AFRICAN-AMERICAN CINEMA

Publicity portrait of American film director, producer, and author Oscar Micheaux (1884 – 1951) (Photo by John Kisch Archive/Getty Images)

Oscar Micheaux born January 1884 and died March 1951, is considered one of the great fathers of African American Cinema, he was an author, film director and independent producer of 44 films, both silent and sound. In the early years, after several types of employment, including a Pullman Porter on the major railway network. The job became an informal education, it enabled travel and interaction with new people. He also gained knowledge about the world.

Oscar Micheaux

When he left the employment on the railroads, he had seen and experienced vast areas of the United States and made connections with wealthy people who assisted in his business ventures. His first novel ‘The Conquest’ was published in 1913. The story line mainly autobiographical, questions the true worth of the American Negro. 

The book attracted an offer from a film company in Los Angeles, unable to agree on terms, the deal fell apart as the company withdrew its offer.

African American Rural Living 1910

Soon after, Micheaux set up his own film and book publishing company and released his first film ‘The Homestead’ in 1919. The silent black & white film features a rocky relationship between a Black couple. The male lead actor looking for love among his own people, resisted his many white female lovers, and marries an African American woman. The film premiered in Chicago, achieving critical and commercial success.

Image for the Film ‘Within Our Gates’

‘Within Our Gates’ was released in 1920, a silent movie set within the Jim Crow era, it contrasted the experiences of African Americans who stayed in the rural areas, and others who had migrated to the city and become urbanized. Oscar Micheaux utilised his films to portray racial injustice suffered by Black Americans, including lynching, mob violence, and employment discrimination.

Still Image From A Micheaux Movie

The major themes of his films featured contemporary Black life in America. He dealt with Black-on-Black relationships, the challenges of social interactions between Black & White people, and the barriers faced by Blacks trying to achieve and progress in the larger society. He also attempted to remove the degrading stereotypes and negative portrayal of Black people by white American film producers.

Still Image From A Micheaux Movie 1920s

His films questioned the value systems of both African American and Euro-American societies. In his films there were many characters of different classes and motivations. He states the search for truth was the predominant characteristic of his films. “I am too imbued with the spirit of Booker T. Washington, to engraft false virtues upon ourselves, to make ourselves that which we are not.”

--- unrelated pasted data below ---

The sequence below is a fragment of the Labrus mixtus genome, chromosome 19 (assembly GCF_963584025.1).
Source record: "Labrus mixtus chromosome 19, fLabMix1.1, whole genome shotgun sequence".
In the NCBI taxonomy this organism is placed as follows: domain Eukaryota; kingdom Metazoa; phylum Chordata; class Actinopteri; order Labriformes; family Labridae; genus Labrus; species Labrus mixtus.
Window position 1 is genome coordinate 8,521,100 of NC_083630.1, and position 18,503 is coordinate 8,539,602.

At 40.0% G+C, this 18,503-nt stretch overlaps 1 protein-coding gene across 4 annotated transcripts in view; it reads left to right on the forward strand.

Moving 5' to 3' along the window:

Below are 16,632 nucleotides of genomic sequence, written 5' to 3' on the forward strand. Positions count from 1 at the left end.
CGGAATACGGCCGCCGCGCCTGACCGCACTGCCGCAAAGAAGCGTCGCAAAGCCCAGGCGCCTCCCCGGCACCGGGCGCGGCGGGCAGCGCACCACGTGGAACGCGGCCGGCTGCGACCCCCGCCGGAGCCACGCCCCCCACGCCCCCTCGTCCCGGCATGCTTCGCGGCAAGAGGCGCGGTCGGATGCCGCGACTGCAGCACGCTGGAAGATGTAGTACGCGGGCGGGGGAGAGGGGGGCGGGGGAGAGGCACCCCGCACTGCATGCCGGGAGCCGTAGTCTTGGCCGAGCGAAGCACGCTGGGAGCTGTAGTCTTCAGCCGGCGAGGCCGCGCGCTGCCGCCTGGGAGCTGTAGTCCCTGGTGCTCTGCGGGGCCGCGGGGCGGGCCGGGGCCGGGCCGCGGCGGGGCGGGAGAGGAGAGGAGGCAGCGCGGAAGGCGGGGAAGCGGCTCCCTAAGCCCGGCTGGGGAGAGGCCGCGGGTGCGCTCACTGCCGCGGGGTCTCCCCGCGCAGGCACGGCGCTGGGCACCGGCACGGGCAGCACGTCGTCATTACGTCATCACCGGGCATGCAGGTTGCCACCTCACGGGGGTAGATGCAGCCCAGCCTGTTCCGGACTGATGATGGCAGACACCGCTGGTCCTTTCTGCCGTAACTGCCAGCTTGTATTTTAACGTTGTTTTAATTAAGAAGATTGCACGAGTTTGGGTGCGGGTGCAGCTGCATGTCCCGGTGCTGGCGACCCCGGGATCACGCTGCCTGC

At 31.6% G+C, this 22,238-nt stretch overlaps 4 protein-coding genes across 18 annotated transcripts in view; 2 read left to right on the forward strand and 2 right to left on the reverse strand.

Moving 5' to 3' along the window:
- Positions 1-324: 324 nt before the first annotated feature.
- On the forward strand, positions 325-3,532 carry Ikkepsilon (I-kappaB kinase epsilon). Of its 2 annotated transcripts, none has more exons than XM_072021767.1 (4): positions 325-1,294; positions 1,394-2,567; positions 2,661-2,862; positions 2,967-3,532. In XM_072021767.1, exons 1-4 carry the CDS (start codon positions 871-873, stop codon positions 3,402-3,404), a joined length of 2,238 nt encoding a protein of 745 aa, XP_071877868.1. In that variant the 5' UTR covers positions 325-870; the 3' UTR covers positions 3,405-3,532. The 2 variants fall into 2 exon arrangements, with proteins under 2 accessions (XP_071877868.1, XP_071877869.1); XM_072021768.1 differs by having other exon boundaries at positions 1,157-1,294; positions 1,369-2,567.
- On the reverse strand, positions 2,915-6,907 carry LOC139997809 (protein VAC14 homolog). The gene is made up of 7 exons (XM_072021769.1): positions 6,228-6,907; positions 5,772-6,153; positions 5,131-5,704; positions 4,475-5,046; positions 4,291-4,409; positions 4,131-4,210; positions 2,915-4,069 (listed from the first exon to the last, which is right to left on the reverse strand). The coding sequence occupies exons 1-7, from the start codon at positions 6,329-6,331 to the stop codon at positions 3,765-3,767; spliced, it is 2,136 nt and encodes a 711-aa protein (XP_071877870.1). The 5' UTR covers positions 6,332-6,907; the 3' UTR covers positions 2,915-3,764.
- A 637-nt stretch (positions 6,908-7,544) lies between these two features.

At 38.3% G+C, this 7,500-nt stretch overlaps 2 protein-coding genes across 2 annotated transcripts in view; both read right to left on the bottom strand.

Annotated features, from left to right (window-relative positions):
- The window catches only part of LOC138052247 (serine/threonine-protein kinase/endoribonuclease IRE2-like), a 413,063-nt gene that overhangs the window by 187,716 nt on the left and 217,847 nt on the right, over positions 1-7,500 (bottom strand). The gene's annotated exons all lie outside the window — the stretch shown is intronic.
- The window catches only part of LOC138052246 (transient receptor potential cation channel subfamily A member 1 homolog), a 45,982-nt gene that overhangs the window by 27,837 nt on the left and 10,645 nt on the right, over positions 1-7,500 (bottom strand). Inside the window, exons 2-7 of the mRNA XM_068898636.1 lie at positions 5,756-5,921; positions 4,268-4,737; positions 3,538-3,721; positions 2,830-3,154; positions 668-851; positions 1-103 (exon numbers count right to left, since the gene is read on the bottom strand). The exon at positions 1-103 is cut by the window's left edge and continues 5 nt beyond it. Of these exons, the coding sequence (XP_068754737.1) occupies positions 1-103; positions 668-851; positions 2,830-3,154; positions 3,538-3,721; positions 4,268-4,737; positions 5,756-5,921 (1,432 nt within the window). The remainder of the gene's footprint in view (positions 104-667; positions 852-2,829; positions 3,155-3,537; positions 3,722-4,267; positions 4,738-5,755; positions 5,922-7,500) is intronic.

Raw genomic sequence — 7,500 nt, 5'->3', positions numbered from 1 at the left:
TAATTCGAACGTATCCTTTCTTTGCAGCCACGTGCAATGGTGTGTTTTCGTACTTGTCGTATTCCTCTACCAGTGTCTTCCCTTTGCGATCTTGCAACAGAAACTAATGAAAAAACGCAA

Haile Gerima & Ava DuVernay 2021 – photo Al Seib

In the contemporary era, another person in a similar mode to Micheaux, is Haile Gerima, an independent filmmaker and professor of film at Howard university in Washington DC. His film ‘Harvest 3000’ in 1976, won the grand prize at Locamo film festival and propelled him into international acclaim. 

‘Ashes and Embers’ followed in 1982, tells the story of a disillusioned Black veteran of the Vietnam war, returning to urban life of oppression among his people in America. Gerima epic ‘Sankofa’ in 1993, was ignored by US distributors. He Independently, booked, and sold-out screenings in theatres across America, eventually achieving worldwide success. 

Still Image from Sankofa

Still Image From Sankofa
Still Image From Sankofa

His creative output is defined by stories deeply rooted in memory, identity, and political consciousness, which he described as “my imperfect cinematic journey.” Exploring concepts of identity and independence, from the beginning he wanted to use his work as a critical lens for personal growth and creative development.

In 1996, Gerima founded the ‘Sankofa Video and Bookstore’ in Washington DC, a cultural space that offers opportunities for discussions, film screenings, book signings, scholar forums and artist showcase. He continues to make, distribute, and promote his own films. ‘Teza’ in 2008, won the best screenplay award at the Venice film festival. He conducts workshops in screenwriting and directing, 

Tamara Dobson in Cleopatra Jones 1970s

Today, in America, the big giants in the industry still protect the global marketplace, determine the popular subject matter that dominates, and which films are made visible. 

After the support and sponsorship of Hollywood to produce the genre titled ‘Blaxploitation Movies’ in the 1970s. When the craze settled down, not much came after, everything almost dried up. Not much happened in the world of Black filmmaking, why?

However, there were huge groups of independent young filmmakers all over the Black worlds making movies. When Spike Lee with his company 40 Acres and a Mule, released ‘She’s Gotta Have It’ in 1986, made with an investment of US$175,000 and generating a box-office income of US$ 7.1 million. A brand-new energy and adventure began, excited times was in the making, access into the filmmaking industry was achieved by many people, but at a price. 

As part of the on-going development of the cultural and creative industry, the work now, apart from overcoming the limited stereo-typics of Euro-American mass-media productions, that reduce people of African descent to mere capers. Great original dynamic films from our best filmmakers, many not known nor seen by global audiences are ready for streaming. The solution then is developing our own genuine market and global market-place, among the huge number of people from an African descent. Who will definitely consume meaningful expose, accounts, stories, and products relating to their everyday living and life. When this is achieved all blessings will follow. The Film Reviewer